Building started by placing a deck unit on the first pier and holding it in place with temporary steel ties. Successive units were then added, one at a time, first to one side, then the other, to keep the two sides in balance. These additional units are held in place by steel strands positioned within the units that are tensioned horizontally. This provided a “balanced cantilever” form of construction.
Units were added until they reached half way to the next pier. The gantry was then moved forward over the completed work, so that it could be supported by the next pier. This sequence was repeated and the gaps behind were closed. Further longitudinal pre-stressing was then incorporated into the units to create a continuous structure.
The Shoots Bridge
The foundations for the two large pylons of the cable stayed bridge were built by using caissons in exactly the same way as for the viaduct. These two caissons were both in excess of 2000 tons and were among the first to be placed, in the Spring of 1993.
The pylons were the most significant parts of the crossing for which the general policy of precasting on land, proved unfavourable. They were therefore constructed of reinforced concrete, in situ. The reinforcement cages were prefabricated on land, transported out to the pylon locations, and lifted into place. The concrete was made in a batching plant located on the caisson. It was placed using one of two cranes and then, when the concrete was strong enough, an ingenious “self climbing” formwork moved up the pylon. Precast cross beams were lifted into place as the pylons were being built.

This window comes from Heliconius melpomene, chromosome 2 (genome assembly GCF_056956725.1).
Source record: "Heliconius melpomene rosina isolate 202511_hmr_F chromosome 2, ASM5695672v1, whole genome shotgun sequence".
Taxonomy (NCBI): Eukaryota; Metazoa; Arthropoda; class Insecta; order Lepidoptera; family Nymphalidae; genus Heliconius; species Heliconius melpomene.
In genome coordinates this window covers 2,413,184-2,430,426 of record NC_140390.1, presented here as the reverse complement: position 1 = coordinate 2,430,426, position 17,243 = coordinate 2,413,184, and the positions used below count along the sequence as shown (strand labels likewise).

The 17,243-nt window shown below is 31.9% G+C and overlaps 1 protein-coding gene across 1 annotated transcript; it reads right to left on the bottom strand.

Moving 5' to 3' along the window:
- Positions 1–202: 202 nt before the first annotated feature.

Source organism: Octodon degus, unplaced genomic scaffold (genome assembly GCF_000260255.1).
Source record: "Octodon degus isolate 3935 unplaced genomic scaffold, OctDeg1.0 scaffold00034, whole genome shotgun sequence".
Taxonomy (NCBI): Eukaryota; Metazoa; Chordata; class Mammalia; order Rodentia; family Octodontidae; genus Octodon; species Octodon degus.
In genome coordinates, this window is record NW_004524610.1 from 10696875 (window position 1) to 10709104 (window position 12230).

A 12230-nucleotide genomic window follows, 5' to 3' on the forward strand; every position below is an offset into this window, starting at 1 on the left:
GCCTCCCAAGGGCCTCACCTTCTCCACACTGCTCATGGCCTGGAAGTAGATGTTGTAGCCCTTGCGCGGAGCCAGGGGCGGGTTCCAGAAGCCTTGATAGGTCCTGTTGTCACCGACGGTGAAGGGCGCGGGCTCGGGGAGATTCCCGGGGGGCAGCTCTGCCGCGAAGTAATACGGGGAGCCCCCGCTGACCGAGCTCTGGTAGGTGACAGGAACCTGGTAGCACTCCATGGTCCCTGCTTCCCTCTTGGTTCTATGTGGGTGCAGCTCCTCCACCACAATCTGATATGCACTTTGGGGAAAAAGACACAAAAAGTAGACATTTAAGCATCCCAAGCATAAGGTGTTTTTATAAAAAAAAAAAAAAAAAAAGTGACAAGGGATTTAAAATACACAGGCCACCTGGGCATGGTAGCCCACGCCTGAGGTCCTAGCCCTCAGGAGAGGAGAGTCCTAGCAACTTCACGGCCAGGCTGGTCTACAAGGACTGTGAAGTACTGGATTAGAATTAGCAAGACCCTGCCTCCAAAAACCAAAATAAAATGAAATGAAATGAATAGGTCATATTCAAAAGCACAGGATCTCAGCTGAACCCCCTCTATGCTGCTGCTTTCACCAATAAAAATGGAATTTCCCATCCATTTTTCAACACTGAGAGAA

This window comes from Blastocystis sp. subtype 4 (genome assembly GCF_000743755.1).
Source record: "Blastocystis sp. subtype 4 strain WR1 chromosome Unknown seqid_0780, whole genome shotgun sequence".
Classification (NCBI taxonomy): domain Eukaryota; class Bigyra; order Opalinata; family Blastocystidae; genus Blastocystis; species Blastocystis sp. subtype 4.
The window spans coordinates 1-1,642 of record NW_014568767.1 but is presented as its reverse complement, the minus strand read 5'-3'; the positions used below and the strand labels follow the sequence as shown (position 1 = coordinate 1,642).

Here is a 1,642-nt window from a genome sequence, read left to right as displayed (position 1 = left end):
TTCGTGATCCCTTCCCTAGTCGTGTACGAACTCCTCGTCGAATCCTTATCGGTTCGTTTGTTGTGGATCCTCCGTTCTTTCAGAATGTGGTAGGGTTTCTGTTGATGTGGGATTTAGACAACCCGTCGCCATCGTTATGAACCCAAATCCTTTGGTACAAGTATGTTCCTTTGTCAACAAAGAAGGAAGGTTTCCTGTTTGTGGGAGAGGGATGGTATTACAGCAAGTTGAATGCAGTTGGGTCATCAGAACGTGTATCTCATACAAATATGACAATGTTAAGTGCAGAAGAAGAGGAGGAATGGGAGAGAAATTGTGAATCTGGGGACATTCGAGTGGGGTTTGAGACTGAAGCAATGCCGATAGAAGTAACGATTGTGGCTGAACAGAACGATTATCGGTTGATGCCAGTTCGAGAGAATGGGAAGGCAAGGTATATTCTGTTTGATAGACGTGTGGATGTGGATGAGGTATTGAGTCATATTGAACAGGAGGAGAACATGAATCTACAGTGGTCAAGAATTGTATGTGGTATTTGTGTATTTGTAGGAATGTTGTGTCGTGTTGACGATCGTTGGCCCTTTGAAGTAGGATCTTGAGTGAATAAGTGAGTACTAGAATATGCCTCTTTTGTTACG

The pylons are approximately 150 metres high, which is equivalent to a 50 storey block of flats. They have warning lights for aircraft at the top and they are hollow and have lifts, inside, to provide access for maintenance.
For more on Building the Shoots Bridge Pylons, Click Here
The Bridge Deck
The long span of the main bridge required lighter deck units, which were made of steel lattice girders. A concrete slab on top carries both the traffic loads and the large compression force introduced by the cable stays.
The steelwork for the units was fabricated off-site, brought to the site and assembled in the construction yards, complete with the concrete deck. The units were 7 metres long and full deck width. Unlike the viaduct units, which were progressively taken out to the launching gantry along the viaduct itself, the main bridge units were taken out to the site by barge.
Like the viaduct, the deck construction started directly over the pier and units were placed alternately on each side. The units were lifted off the barge by cranes located at the ends of the deck and were tied back to the pylon with inclined steel support cables to take the load. This required simultaneous work both at deck level and high up on the pylons.
Construction started at the eastern pylon and, once the eastern part of the deck was complete, construction of the western deck followed. A critical stage was when the eastern part of the deck was complete but was free to sway in the wind until the western side came to meet it, as if holding hands. The final deck unit, that closes the gap between the bridge deck and the approach viaduct, is seen being lifted from the barge into its final resting place.
The style of support gives the cable-stayed form of construction its name. It is a key difference from suspension bridge construction, seen upstream on the Severn Bridge, where the deck is hung from the main suspension cables.
The overall sequence for placing the deck units took from September 1994 until 12th of November 1995 when the middle section was lifted into place, with 6 mm to spare on each side.
Watch the 12 Minute Video of the Construction Process